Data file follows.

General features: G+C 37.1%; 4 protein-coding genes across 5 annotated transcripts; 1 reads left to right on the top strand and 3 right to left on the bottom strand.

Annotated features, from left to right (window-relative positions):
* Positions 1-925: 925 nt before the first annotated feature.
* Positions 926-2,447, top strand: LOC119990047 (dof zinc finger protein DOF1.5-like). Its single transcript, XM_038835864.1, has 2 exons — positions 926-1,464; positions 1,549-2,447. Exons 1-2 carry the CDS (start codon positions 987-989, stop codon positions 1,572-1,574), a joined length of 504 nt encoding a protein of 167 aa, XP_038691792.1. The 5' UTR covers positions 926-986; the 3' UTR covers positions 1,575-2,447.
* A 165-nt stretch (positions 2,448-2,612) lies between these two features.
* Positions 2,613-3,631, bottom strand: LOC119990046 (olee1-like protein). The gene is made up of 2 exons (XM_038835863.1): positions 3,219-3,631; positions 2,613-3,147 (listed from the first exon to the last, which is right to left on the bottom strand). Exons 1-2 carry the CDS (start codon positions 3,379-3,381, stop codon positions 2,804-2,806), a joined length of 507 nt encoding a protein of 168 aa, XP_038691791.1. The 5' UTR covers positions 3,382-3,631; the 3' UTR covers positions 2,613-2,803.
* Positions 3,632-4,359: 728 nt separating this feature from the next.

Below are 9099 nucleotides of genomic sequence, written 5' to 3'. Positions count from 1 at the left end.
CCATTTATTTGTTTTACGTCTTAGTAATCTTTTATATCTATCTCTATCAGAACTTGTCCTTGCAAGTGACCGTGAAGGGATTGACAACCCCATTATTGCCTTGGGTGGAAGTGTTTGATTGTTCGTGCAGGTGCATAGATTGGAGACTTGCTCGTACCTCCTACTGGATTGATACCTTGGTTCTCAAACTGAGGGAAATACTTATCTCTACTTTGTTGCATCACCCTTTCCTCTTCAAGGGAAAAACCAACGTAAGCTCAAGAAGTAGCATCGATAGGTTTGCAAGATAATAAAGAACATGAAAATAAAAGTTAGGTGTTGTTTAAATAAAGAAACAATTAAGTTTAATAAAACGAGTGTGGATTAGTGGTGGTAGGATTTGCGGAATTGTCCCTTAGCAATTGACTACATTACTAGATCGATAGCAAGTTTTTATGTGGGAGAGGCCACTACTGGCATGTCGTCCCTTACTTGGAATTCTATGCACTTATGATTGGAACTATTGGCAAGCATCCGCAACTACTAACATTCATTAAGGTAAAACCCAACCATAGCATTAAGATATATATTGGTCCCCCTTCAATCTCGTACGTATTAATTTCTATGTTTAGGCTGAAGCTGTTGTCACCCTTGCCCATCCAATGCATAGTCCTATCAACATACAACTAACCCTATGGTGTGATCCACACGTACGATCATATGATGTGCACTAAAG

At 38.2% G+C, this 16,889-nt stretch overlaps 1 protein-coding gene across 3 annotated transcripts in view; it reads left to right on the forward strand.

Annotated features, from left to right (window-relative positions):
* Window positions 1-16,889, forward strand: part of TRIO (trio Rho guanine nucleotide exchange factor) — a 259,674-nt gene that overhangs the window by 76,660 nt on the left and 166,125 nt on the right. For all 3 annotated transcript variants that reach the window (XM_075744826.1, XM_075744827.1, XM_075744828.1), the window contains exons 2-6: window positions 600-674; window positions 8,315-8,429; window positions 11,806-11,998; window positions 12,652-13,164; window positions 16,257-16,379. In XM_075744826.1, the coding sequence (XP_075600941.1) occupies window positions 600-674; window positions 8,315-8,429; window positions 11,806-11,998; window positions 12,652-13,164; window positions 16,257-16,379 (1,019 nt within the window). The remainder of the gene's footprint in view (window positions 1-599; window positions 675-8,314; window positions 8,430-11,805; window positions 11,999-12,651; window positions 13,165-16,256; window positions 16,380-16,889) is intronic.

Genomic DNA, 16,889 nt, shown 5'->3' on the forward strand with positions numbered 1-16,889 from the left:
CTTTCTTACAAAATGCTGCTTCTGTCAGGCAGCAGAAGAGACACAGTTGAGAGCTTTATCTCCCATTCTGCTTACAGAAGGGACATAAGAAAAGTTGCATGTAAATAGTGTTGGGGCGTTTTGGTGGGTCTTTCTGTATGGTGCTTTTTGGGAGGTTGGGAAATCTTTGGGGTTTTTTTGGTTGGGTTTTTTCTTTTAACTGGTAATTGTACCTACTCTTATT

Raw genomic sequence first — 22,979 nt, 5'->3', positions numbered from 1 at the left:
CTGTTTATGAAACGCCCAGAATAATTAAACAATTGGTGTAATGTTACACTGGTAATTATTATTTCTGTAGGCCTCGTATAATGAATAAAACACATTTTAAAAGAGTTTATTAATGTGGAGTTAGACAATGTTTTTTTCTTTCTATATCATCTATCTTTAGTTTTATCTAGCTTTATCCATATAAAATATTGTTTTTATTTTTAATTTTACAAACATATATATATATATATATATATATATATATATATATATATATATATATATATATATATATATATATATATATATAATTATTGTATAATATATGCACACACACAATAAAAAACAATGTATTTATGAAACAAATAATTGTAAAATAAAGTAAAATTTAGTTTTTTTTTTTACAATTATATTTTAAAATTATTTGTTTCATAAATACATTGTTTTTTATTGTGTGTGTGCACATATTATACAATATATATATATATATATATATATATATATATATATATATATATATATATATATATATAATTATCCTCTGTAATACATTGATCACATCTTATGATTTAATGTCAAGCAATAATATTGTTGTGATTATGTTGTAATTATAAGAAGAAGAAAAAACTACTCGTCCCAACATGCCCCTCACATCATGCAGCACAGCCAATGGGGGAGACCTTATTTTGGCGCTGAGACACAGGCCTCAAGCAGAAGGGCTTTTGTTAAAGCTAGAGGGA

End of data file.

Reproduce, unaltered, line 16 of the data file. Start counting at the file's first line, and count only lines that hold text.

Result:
CTGTTTATGAAACGCCCAGAATAATTAAACAATTGGTGTAATGTTACACTGGTAATTATTATTTCTGTAGGCCTCGTATAATGAATAAAACACATTTTAAAAGAGTTTATTAATGTGGAGTTAGACAATGTTTTTTTCTTTCTATATCATCTATCTTTAGTTTTATCTAGCTTTATCCATATAAAATATTGTTTTTATTTTTAATTTTACAAACATATATATATATATATATATATATATATATATATATATATATATATATATATATATATATATATATATATATATAATTATTGTATAATATATGCACACACACAATAAAAAACAATGTATTTATGAAACAAATAATTGTAAAATAAAGTAAAATTTAGTTTTTTTTTTTACAATTATATTTTAAAATTATTTGTTTCATAAATACATTGTTTTTTATTGTGTGTGTGCACATATTATACAATATATATATATATATATATATATATATATATATATATATATATATATATATATATATAATTATCCTCTGTAATACATTGATCACATCTTATGATTTAATGTCAAGCAATAATATTGTTGTGATTATGTTGTAATTATAAGAAGAAGAAAAAACTACTCGTCCCAACATGCCCCTCACATCATGCAGCACAGCCAATGGGGGAGACCTTATTTTGGCGCTGAGACACAGGCCTCAAGCAGAAGGGCTTTTGTTAAAGCTAGAGGGA